"Sustainable Mobility is an important goal. In light of increasing demand for transport services and its impacts on both energy security and the environment – only to mention climate change and air quality - we need to change our production and consumption patterns. We can only tackle this challenge in a joint effort and partnership between developed and developing countries, and between governments, private business and the civil society," says Prof. Töpfer. "This cooperation with DaimlerChrysler is an example of public-private-partnerships. The memorandum of understanding outlines the framework for continuing this cooperation and for developing and implementing strategies and concrete projects helping to reduce the negative impacts of mobility while responding to transportation needs."
Among other things, the MoU regulates the scope of cooperation and specifies certain sustainability projects that DaimlerChrysler and UNEP will be focusing on between 2006 and 2008. "By signing the memorandum of understanding, we have expressed our clear commitment to intensifying our successful partnership with UNEP," says Prof. Kohler. "We intend to use the 'Magdeburg Declaration' as a starting point and focus our attention on biofuels - an area in which we can make a particularly big contribution. Along with the development of suitable engine technologies, this is a crucial factor for ensuring the market success of biofuels. Above and beyond these goals, we will also endeavor to convince everyone involved in this issue to better exploit the potential of biofuels." In the Magdeburg Declaration of November 2005, DaimlerChrysler and UNEP stated that they would work in the interest of sustainable mobility by supporting activities that more thoroughly and consistently tap the potential of biofuels than has been the case to date. In the Magdeburg Declaration, DaimlerChrysler also committed itself to creating the technologies to ensure that vehicles will be able to run on fuels with up to ten percent admixtures of biodiesel or bioethanol.
More specifically, the company plans to conduct engine tests and make further enhancements to its technology in order to double the content of biofuel in normal diesel or gasoline from five percent to ten percent. In addition, DaimlerChrysler and UNEP will continue to promote the Jatropha project in India aimed at producing pure biodiesel from the fruit of the jatropha plant.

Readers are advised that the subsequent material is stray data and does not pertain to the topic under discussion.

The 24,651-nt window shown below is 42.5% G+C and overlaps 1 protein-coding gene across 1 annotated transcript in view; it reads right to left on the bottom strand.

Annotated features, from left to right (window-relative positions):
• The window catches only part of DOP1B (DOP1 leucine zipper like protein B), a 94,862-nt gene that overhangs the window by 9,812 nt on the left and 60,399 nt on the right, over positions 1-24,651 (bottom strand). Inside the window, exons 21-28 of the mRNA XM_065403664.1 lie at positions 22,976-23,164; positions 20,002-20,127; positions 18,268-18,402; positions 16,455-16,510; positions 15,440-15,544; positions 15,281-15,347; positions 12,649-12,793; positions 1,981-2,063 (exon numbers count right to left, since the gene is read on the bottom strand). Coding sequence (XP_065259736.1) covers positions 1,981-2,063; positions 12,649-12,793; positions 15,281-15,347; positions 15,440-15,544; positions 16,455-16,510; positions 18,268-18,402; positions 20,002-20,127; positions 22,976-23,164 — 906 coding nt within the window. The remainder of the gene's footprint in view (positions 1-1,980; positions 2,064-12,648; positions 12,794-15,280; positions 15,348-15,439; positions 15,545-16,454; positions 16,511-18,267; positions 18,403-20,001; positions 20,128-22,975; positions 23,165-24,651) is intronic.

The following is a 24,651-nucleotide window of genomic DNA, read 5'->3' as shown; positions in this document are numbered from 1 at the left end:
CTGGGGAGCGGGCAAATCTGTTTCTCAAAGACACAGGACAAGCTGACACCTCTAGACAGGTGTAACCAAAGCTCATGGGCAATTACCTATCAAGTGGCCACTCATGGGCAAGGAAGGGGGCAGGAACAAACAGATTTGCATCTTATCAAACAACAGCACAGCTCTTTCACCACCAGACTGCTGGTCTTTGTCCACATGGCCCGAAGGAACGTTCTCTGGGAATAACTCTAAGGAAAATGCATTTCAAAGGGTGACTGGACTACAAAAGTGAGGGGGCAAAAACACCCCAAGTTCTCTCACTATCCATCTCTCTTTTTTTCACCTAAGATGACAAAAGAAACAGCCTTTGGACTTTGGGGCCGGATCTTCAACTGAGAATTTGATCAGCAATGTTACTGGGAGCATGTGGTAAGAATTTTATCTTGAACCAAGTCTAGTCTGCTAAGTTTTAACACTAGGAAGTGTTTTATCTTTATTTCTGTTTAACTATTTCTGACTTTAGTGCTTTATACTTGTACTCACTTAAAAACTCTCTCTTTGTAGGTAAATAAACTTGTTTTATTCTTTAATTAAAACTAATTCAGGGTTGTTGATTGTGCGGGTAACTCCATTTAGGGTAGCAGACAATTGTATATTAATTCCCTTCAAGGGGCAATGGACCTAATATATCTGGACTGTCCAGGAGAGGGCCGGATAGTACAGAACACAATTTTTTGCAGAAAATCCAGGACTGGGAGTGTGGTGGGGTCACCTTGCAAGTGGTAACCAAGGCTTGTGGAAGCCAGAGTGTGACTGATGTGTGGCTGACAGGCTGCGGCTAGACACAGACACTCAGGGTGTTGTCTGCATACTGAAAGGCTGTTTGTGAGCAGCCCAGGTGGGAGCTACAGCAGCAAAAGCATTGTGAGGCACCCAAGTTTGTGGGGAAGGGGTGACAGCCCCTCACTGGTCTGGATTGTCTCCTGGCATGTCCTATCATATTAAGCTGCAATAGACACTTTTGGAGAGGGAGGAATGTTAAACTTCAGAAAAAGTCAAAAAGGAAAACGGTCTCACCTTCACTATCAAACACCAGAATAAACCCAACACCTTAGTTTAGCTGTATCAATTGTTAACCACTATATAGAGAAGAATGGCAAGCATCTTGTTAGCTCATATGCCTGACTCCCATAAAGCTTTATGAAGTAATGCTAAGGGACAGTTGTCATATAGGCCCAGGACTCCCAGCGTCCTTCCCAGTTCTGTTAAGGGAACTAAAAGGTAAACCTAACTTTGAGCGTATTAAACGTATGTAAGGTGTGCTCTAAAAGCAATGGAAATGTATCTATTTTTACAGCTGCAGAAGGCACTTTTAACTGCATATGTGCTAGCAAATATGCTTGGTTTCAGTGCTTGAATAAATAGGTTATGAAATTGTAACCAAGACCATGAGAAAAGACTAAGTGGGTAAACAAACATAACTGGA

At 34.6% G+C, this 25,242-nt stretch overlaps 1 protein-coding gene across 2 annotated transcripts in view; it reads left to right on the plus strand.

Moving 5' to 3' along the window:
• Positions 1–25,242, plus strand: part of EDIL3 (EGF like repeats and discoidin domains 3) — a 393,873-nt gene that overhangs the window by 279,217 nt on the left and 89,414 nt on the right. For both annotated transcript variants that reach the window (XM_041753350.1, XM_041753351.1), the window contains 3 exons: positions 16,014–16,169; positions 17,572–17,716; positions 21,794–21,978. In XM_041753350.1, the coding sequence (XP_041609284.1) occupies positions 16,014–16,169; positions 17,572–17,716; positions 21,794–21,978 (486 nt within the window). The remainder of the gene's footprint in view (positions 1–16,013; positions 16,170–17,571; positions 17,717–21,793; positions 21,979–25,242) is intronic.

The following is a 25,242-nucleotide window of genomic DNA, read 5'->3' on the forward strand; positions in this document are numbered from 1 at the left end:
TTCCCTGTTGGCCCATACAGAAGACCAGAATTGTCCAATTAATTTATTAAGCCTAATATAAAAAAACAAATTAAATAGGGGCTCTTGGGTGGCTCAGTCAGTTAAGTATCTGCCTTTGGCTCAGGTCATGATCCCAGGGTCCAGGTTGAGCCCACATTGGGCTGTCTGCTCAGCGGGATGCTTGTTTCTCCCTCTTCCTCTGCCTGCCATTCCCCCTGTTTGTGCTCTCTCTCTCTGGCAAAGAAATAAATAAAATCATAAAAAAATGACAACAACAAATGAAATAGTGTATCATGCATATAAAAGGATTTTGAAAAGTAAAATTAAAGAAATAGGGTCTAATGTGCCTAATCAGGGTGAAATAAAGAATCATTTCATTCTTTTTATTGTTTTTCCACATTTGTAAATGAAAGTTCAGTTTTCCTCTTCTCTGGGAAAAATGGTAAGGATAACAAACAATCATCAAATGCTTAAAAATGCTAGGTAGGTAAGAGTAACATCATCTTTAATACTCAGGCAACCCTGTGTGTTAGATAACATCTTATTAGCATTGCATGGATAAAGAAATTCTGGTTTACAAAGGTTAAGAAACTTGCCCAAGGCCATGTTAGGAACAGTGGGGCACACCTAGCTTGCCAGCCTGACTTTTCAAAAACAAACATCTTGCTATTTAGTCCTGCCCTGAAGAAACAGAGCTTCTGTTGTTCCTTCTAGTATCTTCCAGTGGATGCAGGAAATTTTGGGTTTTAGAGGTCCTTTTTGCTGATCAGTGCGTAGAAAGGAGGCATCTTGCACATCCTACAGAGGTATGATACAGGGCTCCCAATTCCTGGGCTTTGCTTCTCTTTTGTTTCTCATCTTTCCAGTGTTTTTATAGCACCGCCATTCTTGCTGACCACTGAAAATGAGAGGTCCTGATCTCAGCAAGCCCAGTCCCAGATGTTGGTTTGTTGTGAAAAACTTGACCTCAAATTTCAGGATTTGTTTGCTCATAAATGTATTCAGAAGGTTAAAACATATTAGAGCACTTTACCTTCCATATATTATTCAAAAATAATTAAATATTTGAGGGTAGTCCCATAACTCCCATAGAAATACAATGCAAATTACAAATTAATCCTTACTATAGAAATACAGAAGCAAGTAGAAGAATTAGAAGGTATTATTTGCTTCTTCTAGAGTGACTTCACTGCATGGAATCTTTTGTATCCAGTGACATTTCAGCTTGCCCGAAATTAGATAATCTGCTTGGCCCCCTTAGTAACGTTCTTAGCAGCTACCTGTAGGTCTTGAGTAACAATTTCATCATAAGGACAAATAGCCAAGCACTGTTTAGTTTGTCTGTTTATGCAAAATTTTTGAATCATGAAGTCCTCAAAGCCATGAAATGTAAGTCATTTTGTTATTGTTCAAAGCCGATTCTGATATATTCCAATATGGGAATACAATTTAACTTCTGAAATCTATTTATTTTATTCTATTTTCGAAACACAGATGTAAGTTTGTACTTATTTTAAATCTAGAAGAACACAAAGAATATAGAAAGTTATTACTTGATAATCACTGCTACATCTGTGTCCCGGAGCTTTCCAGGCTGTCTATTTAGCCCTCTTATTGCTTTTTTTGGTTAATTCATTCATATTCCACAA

UNEP and DaimlerChrysler also plan to intensify their collaboration in the development of second-generation biofuels, which are produced using the biomass-to-liquid (BTL) process. The two organizations thus agreed to participate in relevant conferences and to support projects for the production of BTL fuels.
UNEP and DaimlerChrysler will continue to call on producers of biomass for biofuels to take environmental and sustainability aspects into account in their cultivation processes. To this end, the two organizations will support the development of a "sustainability seal" for the cultivation of biomass for biofuels.
DaimlerChrysler and UNEP will continue to hold the biennial Magdeburg Environmental Forum, which serves as a platform for experts from politics, business and science to discuss issues related to sustainable mobility. "Mobility is one of society's basic needs that has to be reconciled with business interests and the requirements of environmental sustainability," says Dr. Inacker. "This social responsibility is one that automakers, in particular, face time and again. In line with this strategy, we seek to engage in a dialogue with all stakeholders in order to ensure efficient use of funding and the development of optimal solutions in the interest of sustainable mobility."